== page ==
Barnes etc And rose up to play - (paizein). The Hebrew word used in Exodus 32:6 (tsaachaq) means "to laugh, to sport, to jest, to mock, to insult" Genesis 21:9; and then to engage in dances accompanied with music, in honor of an idol. This was often practiced, as the worship of idols was celebrated with songs and dances. This is particularly affirmed of this instance of idol worship Exodus 32:19; and this was common among ancient idolaters; and this mode of worship was even adopted by David before the ark of the Lord; 2 Samuel 6:5; 1 Chronicles 13:8; 1 Chronicles 15:29. All that the word "to play" here necessarily implies is, that of choral songs and dances, accompanied with revelry in honor of the idol.

1Chr. 13:8 And David and all Israel played before God with all their might, and with singing, and with harps, and with psalteries, and with timbrels, and with cymbals, and with trumpets.

1Chr. 13:9 And when they came unto the threshingfloor of Chidon, Uzza put forth his hand to hold the ark; for the oxen stumbled.

1Chr. 13:10 And the anger of the LORD was kindled against Uzza, and he smote him, because he put his hand to the ark: and there he died before God.

1 Chr 15:29 And it came to pass, as the ark of the covenant of the LORD came to the city of David, 
         that Michal the daughter of Saul looking out at a window
         saw king David dancing and playing: and she despised him in her heart.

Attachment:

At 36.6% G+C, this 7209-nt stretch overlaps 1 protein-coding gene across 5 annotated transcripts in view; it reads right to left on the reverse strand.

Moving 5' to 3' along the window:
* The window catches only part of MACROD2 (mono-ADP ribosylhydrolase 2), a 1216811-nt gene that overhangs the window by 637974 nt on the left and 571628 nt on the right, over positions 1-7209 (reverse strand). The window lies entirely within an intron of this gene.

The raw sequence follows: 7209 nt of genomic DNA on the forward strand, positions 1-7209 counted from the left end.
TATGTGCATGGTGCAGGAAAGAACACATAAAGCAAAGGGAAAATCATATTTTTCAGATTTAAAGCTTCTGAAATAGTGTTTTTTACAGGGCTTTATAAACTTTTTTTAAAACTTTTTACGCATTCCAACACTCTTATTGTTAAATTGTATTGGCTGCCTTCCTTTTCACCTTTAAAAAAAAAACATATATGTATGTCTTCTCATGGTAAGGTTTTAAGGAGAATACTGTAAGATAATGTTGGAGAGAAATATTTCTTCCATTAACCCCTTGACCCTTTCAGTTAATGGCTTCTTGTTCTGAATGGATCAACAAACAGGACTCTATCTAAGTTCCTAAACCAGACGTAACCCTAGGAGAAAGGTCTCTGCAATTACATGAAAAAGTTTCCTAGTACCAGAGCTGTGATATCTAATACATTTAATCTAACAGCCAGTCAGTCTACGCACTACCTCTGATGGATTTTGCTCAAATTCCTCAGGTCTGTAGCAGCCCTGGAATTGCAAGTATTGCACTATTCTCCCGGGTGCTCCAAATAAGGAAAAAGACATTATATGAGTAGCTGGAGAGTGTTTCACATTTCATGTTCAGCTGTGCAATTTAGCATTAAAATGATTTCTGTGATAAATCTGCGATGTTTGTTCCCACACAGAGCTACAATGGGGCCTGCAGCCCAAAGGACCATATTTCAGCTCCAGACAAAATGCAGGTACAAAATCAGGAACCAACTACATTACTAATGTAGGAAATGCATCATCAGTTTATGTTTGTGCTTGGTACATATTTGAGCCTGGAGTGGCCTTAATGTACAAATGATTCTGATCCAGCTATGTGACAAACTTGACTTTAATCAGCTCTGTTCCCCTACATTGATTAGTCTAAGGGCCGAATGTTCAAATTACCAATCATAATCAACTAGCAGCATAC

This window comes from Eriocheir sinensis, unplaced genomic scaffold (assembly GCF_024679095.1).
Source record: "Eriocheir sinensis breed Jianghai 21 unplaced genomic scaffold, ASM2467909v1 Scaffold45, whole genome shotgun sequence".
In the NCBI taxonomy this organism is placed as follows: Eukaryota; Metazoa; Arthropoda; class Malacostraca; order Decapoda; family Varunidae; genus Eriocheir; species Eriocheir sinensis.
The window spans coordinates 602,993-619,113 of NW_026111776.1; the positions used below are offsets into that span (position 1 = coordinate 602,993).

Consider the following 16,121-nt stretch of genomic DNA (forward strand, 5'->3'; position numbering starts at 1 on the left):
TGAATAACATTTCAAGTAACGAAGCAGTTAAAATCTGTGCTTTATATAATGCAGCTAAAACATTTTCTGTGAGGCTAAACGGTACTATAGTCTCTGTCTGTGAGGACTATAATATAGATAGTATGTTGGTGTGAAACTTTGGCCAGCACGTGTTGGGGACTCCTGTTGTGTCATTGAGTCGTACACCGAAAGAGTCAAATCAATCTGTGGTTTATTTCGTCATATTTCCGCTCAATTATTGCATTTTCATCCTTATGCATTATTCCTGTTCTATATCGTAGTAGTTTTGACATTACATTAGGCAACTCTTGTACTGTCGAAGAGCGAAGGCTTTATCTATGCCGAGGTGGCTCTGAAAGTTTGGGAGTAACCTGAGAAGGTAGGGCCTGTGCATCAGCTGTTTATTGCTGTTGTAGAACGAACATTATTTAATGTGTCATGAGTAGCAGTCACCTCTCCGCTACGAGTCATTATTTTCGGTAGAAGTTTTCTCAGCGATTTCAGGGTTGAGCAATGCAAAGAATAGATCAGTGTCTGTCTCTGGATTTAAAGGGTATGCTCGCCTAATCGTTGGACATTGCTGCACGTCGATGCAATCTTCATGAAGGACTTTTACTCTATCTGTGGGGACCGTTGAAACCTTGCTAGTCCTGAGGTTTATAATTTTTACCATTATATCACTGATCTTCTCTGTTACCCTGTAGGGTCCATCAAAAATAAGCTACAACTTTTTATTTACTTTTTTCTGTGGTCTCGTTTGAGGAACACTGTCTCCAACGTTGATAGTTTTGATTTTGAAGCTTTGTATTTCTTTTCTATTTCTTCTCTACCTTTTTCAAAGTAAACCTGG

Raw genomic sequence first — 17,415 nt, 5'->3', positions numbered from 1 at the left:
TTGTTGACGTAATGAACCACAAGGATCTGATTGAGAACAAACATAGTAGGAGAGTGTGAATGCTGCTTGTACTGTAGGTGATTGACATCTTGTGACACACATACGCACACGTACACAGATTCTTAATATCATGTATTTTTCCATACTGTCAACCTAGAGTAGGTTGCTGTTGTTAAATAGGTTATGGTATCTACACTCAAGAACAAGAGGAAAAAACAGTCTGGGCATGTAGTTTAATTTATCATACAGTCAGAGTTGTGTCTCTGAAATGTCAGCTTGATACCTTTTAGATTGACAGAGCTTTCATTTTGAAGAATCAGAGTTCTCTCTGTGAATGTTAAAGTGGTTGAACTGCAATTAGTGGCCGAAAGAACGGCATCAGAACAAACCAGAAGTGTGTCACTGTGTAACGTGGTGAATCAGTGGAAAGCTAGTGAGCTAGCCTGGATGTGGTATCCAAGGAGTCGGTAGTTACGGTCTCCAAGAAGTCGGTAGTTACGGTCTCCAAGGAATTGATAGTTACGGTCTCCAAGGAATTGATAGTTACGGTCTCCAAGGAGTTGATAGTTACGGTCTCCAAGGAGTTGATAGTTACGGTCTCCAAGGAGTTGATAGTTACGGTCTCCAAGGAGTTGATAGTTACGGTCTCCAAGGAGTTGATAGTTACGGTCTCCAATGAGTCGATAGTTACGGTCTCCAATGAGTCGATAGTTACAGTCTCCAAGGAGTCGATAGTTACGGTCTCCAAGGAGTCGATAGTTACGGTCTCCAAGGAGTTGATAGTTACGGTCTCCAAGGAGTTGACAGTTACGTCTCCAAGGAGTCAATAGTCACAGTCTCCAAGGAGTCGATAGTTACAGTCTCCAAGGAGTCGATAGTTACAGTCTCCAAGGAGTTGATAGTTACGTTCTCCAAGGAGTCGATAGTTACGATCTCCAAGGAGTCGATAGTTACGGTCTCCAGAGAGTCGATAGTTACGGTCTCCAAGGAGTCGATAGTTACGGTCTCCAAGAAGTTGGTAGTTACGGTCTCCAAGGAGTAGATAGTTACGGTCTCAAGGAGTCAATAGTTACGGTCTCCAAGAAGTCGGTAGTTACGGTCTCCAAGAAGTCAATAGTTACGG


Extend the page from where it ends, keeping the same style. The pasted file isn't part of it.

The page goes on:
Saltatio   Dancing was originally closely connected with religion: Plato (Legg. vii. pp. 798, 799) thought that all dancing should be based on religion, as it was, he says, among the Egyptians. The dances of the Chorus at Sparta and in other Doric states were intimately connected with the worship of Apollo, as has been shown at length elsewhere [CHORUS; HYPORCHEMA]; and in all the public festivals, which were so numerous among the Greeks, dancing formed a very prominent part. All the religious dances, with the exception of the Bacchic and the Corybantian, were very simple, and consisted of gentle movements of the body with various turnings and windings around the altar: such a dance was the geranos, which Theseus is said to have performed at Delos on his return from Crete (Plut. Thes. 21). The Dionysiac or Bacchic and the Corybantian were of a very different nature. In the former the life and adventures of the god were represented by mimetic dancing [DIONYSIA]; the dance called Bakkhikē by Lucian (de Salt. 79) was a Satyric dance, and chiefly prevailed in Ionia and Pontus. The most illustrious men in the state danced in it, representing Titans, Corybantians, Satyrs, and husbandmen; and the spectators were so delighted with the exhibition, that they remained sitting the whole day to witness it, forgetful of everything else. The Corybantian was of a very wild character: it was chiefly danced in Phrygia and in Crete; the dancers were armed, struck their swords against their shields, and displayed the most extravagant fury; it was accompanied chiefly by the flute. (Lucian, ib. 8; Strab. x. p.473; Plat. Crit. p. 54 D.)